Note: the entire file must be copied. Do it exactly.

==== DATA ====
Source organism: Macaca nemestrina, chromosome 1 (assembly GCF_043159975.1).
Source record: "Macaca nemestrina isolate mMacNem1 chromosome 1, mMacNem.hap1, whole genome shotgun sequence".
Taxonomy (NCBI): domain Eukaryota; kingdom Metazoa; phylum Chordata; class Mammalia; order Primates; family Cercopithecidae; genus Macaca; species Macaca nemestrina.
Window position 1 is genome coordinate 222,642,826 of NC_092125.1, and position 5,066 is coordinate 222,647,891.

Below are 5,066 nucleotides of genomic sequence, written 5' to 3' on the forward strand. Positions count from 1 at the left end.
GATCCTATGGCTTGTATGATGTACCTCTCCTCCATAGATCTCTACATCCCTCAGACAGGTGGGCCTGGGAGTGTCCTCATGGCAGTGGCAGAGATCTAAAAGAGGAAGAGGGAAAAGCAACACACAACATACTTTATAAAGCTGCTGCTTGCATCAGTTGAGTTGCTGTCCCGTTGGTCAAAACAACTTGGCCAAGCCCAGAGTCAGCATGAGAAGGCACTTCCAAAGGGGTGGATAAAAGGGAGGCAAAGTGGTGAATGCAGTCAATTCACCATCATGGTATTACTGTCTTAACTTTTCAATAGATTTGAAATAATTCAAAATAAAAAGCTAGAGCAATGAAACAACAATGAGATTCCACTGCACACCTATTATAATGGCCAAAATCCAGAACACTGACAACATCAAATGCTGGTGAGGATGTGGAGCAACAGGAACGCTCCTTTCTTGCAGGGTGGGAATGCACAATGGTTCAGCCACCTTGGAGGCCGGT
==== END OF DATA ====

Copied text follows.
Source organism: Macaca nemestrina, chromosome 1 (assembly GCF_043159975.1).
Source record: "Macaca nemestrina isolate mMacNem1 chromosome 1, mMacNem.hap1, whole genome shotgun sequence".
Taxonomy (NCBI): domain Eukaryota; kingdom Metazoa; phylum Chordata; class Mammalia; order Primates; family Cercopithecidae; genus Macaca; species Macaca nemestrina.
Window position 1 is genome coordinate 222,642,826 of NC_092125.1, and position 5,066 is coordinate 222,647,891.

Below are 5,066 nucleotides of genomic sequence, written 5' to 3' on the forward strand. Positions count from 1 at the left end.
GATCCTATGGCTTGTATGATGTACCTCTCCTCCATAGATCTCTACATCCCTCAGACAGGTGGGCCTGGGAGTGTCCTCATGGCAGTGGCAGAGATCTAAAAGAGGAAGAGGGAAAAGCAACACACAACATACTTTATAAAGCTGCTGCTTGCATCAGTTGAGTTGCTGTCCCGTTGGTCAAAACAACTTGGCCAAGCCCAGAGTCAGCATGAGAAGGCACTTCCAAAGGGGTGGATAAAAGGGAGGCAAAGTGGTGAATGCAGTCAATTCACCATCATGGTATTACTGTCTTAACTTTTCAATAGATTTGAAATAATTCAAAATAAAAAGCTAGAGCAATGAAACAACAATGAGATTCCACTGCACACCTATTATAATGGCCAAAATCCAGAACACTGACAACATCAAATGCTGGTGAGGATGTGGAGCAACAGGAACGCTCCTTTCTTGCAGGGTGGGAATGCACAATGGTTCAGCCACCTTGGAGGCCGGT